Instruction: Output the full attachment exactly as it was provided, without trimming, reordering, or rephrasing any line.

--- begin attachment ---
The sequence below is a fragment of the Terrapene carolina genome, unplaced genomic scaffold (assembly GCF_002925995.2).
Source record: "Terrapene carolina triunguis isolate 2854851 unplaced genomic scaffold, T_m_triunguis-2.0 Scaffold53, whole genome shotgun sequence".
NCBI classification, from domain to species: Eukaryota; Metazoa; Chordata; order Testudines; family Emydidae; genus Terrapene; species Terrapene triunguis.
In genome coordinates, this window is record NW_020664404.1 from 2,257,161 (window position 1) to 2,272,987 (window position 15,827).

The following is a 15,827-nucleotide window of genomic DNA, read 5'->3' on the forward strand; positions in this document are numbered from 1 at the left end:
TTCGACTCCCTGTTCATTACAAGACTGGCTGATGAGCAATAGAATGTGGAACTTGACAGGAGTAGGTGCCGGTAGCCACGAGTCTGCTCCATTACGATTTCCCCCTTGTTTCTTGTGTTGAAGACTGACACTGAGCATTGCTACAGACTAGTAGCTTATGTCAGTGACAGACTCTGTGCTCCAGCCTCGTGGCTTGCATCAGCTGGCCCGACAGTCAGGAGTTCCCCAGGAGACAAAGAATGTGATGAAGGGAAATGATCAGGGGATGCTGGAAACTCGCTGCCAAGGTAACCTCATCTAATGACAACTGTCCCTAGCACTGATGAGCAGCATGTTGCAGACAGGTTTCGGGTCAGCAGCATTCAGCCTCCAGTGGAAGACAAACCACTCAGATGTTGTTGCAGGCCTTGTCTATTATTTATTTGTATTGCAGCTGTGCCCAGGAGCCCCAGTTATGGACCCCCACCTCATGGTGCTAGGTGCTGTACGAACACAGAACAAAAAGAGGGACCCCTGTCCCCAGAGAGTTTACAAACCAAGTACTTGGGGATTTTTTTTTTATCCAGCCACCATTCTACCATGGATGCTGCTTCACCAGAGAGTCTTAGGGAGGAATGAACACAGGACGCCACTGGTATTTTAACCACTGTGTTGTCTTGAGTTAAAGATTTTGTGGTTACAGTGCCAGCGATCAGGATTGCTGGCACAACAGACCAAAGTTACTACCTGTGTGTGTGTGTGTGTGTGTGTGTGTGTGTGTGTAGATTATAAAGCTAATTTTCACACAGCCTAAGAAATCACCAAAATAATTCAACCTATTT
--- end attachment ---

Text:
The sequence below is a fragment of the Terrapene carolina genome, unplaced genomic scaffold (assembly GCF_002925995.2).
Source record: "Terrapene carolina triunguis isolate 2854851 unplaced genomic scaffold, T_m_triunguis-2.0 Scaffold53, whole genome shotgun sequence".
NCBI classification, from domain to species: Eukaryota; Metazoa; Chordata; order Testudines; family Emydidae; genus Terrapene; species Terrapene triunguis.
In genome coordinates, this window is record NW_020664404.1 from 2,257,161 (window position 1) to 2,272,987 (window position 15,827).

The following is a 15,827-nucleotide window of genomic DNA, read 5'->3' on the forward strand; positions in this document are numbered from 1 at the left end:
TTCGACTCCCTGTTCATTACAAGACTGGCTGATGAGCAATAGAATGTGGAACTTGACAGGAGTAGGTGCCGGTAGCCACGAGTCTGCTCCATTACGATTTCCCCCTTGTTTCTTGTGTTGAAGACTGACACTGAGCATTGCTACAGACTAGTAGCTTATGTCAGTGACAGACTCTGTGCTCCAGCCTCGTGGCTTGCATCAGCTGGCCCGACAGTCAGGAGTTCCCCAGGAGACAAAGAATGTGATGAAGGGAAATGATCAGGGGATGCTGGAAACTCGCTGCCAAGGTAACCTCATCTAATGACAACTGTCCCTAGCACTGATGAGCAGCATGTTGCAGACAGGTTTCGGGTCAGCAGCATTCAGCCTCCAGTGGAAGACAAACCACTCAGATGTTGTTGCAGGCCTTGTCTATTATTTATTTGTATTGCAGCTGTGCCCAGGAGCCCCAGTTATGGACCCCCACCTCATGGTGCTAGGTGCTGTACGAACACAGAACAAAAAGAGGGACCCCTGTCCCCAGAGAGTTTACAAACCAAGTACTTGGGGATTTTTTTTTTATCCAGCCACCATTCTACCATGGATGCTGCTTCACCAGAGAGTCTTAGGGAGGAATGAACACAGGACGCCACTGGTATTTTAACCACTGTGTTGTCTTGAGTTAAAGATTTTGTGGTTACAGTGCCAGCGATCAGGATTGCTGGCACAACAGACCAAAGTTACTACCTGTGTGTGTGTGTGTGTGTGTGTGTGTGTGTGTGTAGATTATAAAGCTAATTTTCACACAGCCTAAGAAATCACCAAAATAATTCAACCTATTT